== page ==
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NEW YORK  — U.S. stocks sank to their worst loss in five weeks on Tuesday after a surprisingly limp report on the nation's manufacturing stirred worries about the economy's strength.

The report showed that manufacturing weakened in September for the second straight month as President Donald Trump's trade war with China dragged on confidence and factory activity. It dashed economists' expectations that August's contraction had been an aberration, and stocks and bond yields immediately reversed course to drop sharply lower following the report.

The S&P 500 slumped 36.49 points, or 1.2%, to 2,940.25 for its sharpest loss since August. The Dow Jones Industrial Average fell 343.79, or 1.3%, to 26,573.04, and the Nasdaq composite dropped 90.65, or 1.1%, to 7,908.68.

Small-company stocks fell more than the rest of the market. The Russell 2000 index lost 29.94 points, or 2%, to 1,493.43.

In the bond market, the yield on the 10-year Treasury dropped to 1.63% from 1.74% before the report's release, which is a big move. Three stocks fell for every one that rose on the New York Stock Exchange, and gold climbed as investors sought safer ground.

The market had been gliding gently upward at the day's start, and the S&P 500 was up as much as 0.5% within the first half hour of trading. But then the report from the Institute for Supply Management hit, showing its manufacturing index was at 47.8 last month, the lowest since 2009. Any reading below 50 indicates a contraction.

Economists had been expecting growth to resume in September, and they had forecast a reading of 50.4, according to FactSet.

Manufacturers say global trade remains the most significant issue, and all the uncertainty caused by the trade war is hurting exporters in particular. Businesses are unsure what the rules of international trade will be, and it's causing CEOs to pull back on their spending plans. In a separate report, the World Trade Organization said global trade growth will slow to its weakest pace this year since 2009.

"The disappointing data is only fanning long-standing fears of slowing global growth," said Alec Young, managing director of Global Markets Research at FTSE Russell.

Manufacturing is a relatively small part of the economy, but investors worry about whether it will spill into other areas. That puts an even bigger spotlight on Friday's jobs report, which economists expect to show an acceleration in hiring.

Household spending has been a pillar for the economy, particularly when manufacturing and business spending are under threat, and a strong job market helps households keep spending. But uncertainty is looming even there.

A report last week showed that consumer spending rose less than economists expected in August. Two reports on consumer confidence last week gave a mixed picture, with one falling below expectations and the other rising above.

Last month's jobs report was also surprisingly weak, but that may have been a one-off, some analysts say.

"The month of August over the last 10 years has been the wonkiest jobs report of the year," said Philip Orlando, chief equity market strategist at Federated Investors. It often falls below expectations, only for the numbers to be revised higher in subsequent months, he said.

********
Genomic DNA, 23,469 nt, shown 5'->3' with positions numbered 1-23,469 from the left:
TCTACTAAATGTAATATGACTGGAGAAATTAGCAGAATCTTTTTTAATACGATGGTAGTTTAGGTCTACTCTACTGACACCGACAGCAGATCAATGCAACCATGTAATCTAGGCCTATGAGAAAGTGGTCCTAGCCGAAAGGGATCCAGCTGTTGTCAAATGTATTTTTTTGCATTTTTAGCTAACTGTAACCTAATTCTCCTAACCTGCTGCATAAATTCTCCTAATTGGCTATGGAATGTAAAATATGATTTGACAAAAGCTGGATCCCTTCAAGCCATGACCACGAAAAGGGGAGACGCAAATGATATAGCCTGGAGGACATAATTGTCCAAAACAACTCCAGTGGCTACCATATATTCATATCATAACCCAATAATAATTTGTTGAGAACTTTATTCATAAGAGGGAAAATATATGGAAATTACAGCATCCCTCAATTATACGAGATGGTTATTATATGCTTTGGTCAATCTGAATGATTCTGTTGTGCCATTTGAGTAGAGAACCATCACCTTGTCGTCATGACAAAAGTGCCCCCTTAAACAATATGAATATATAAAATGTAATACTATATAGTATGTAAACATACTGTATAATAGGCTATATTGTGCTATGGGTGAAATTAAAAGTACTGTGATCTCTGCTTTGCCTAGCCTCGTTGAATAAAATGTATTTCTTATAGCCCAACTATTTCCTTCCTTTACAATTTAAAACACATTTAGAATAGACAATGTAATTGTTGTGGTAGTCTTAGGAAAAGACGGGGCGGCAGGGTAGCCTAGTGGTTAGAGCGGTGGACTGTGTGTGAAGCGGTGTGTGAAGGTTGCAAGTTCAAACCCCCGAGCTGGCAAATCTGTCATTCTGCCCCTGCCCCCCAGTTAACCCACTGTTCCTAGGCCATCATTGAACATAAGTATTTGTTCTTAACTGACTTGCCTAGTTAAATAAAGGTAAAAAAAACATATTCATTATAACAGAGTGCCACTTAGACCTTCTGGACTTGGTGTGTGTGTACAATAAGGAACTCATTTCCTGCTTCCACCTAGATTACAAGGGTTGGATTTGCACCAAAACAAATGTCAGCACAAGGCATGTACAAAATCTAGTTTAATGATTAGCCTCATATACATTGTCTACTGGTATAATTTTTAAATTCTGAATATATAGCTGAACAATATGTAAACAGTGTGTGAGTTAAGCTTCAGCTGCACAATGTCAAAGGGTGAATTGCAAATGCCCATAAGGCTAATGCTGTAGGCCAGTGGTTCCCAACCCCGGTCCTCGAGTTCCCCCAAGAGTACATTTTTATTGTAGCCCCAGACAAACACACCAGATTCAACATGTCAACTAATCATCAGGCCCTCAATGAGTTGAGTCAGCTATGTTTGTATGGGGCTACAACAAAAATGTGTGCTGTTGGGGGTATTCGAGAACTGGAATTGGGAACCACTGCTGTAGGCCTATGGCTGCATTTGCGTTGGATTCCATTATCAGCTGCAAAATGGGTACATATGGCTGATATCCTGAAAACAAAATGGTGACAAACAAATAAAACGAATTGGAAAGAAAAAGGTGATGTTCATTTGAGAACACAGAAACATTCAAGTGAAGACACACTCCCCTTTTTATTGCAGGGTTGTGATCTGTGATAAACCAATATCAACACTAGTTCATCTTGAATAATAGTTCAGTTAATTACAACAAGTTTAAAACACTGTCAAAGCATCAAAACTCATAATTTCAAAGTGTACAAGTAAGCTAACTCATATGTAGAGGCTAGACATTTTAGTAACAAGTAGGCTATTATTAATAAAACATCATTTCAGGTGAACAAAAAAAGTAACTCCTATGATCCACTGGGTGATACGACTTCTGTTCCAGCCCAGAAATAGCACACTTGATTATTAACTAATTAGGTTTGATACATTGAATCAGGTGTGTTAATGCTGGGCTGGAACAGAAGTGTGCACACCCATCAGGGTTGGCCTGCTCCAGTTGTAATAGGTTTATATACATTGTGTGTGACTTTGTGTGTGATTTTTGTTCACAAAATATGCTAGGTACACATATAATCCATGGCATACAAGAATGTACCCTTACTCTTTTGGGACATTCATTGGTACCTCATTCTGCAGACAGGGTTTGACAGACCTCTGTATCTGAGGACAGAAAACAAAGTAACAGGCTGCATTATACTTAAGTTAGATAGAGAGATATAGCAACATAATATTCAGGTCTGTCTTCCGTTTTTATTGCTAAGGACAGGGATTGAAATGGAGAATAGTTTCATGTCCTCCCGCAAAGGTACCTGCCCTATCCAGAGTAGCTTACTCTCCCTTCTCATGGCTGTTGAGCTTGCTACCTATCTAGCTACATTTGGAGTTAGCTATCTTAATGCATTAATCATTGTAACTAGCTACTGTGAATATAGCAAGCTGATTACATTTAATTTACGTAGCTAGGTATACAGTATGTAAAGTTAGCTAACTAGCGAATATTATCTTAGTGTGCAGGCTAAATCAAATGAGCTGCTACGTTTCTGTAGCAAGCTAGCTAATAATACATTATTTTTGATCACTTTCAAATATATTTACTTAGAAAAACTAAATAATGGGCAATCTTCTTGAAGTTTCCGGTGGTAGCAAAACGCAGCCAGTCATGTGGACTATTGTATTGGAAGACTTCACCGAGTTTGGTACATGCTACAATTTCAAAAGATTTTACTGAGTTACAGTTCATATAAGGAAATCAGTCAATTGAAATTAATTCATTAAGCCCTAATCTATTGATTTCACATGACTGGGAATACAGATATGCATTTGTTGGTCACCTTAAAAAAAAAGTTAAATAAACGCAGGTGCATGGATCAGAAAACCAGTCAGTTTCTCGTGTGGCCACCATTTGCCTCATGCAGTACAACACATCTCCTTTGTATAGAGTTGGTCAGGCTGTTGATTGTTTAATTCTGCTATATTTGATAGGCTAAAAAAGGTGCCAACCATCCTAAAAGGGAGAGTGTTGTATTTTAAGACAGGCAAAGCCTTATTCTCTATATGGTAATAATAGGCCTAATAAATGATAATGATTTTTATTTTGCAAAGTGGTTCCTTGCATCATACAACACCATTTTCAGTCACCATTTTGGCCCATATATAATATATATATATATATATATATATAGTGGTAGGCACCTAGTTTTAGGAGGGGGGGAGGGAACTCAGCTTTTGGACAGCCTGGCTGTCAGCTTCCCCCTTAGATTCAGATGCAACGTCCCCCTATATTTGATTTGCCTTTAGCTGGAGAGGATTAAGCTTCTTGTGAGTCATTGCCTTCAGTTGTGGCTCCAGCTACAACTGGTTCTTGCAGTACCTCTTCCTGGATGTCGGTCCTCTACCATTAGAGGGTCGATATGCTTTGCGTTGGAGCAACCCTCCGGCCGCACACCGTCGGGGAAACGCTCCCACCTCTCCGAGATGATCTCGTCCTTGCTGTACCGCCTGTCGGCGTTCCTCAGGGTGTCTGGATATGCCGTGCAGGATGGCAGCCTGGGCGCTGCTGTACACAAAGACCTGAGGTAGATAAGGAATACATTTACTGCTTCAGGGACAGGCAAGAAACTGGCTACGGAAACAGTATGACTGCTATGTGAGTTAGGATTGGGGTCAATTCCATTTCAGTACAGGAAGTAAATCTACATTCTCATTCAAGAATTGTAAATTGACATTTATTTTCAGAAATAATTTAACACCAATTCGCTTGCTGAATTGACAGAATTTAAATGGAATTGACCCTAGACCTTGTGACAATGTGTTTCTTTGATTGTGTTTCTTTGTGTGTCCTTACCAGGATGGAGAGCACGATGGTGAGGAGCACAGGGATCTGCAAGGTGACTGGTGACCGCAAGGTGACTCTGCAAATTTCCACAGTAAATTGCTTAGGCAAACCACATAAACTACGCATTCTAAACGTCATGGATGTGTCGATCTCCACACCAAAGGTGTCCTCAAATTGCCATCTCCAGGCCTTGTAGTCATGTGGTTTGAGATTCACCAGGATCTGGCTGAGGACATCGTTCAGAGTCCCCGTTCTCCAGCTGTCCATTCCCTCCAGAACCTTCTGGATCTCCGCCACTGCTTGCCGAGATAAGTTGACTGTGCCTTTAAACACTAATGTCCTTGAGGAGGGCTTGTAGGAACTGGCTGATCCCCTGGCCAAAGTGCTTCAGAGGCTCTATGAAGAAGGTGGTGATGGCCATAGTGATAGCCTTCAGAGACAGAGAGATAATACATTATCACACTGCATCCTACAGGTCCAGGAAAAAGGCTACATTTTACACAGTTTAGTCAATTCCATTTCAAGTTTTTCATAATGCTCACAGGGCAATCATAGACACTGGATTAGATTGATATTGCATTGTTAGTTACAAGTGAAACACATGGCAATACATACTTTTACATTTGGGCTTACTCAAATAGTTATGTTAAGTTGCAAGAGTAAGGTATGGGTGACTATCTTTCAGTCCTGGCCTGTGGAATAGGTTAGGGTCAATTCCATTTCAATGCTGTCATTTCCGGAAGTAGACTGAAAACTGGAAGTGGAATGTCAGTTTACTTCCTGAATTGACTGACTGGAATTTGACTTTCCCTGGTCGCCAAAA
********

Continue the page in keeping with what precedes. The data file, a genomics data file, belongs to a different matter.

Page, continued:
"There's no question the data has been softer, slower, weaker, pick your adjective for today versus a year ago," Orlando said about the broad economy. "But I do think we're going to get through this."

Following the weak manufacturing report, investors ratcheted up expectations for the Federal Reserve to come to the economy's aid. They increasingly believe the Fed will cut interest rates by half a percentage point at its meeting later this month, rather than the quarter point they were forecasting a day earlier.

The Fed and other central banks around the world have been aggressive in keeping rates low to shield against the effects of the trade war and slowing global economic growth. The Fed lowered short-term rates twice this summer, down to a range of 1.75% to 2%, the first cuts since the financial crisis was toppling economies around the world in 2008.

Financial stocks were among the market's biggest losers Tuesday, hurt by the drop in interest rates, which can crimp the profits banks made from lending.

Charles Schwab also upended the industry when it said it will eliminate mobile and web trading commissions for stocks, exchange-traded funds and options listed in the United States and Canada. It's the latest move in an industrywide pricing war that's dramatically cut the cost of investing.

Schwab fell 9.7% after the announcement, but rivals sank even more. TD Ameritrade lost 25.8%, and ETrade Financial dropped 16.4% for the biggest loss in the S&P 500.

In European stock markets, the CAC 40 in France fell 1.4%, Germany's DAX lost 1.3% and the FTSE 100 slipped 0.6%. In Asia, Japan's Nikkei 225 rose 0.6%, and South Korea's Kospi gained 0.5%.

Benchmark crude oil fell 45 cents to settle at $53.62 a barrel. Brent crude oil, the international standard, fell 36 cents to close at $58.89 a barrel. Wholesale gasoline was unchanged at $1.57 per gallon. Heating oil was unchanged at $1.90 per gallon. Natural gas fell 5 cents to $2.28 per 1,000 cubic feet.

Gold rose $16.30 to $1,482.00 per ounce, silver rose 30 cents to $17.20 per ounce and copper fell 1 cent to $2.55 per pound.

The dollar fell to 107.73 Japanese yen from 108.07 yen on Monday. The euro strengthened to $1.0936 from $1.0902.

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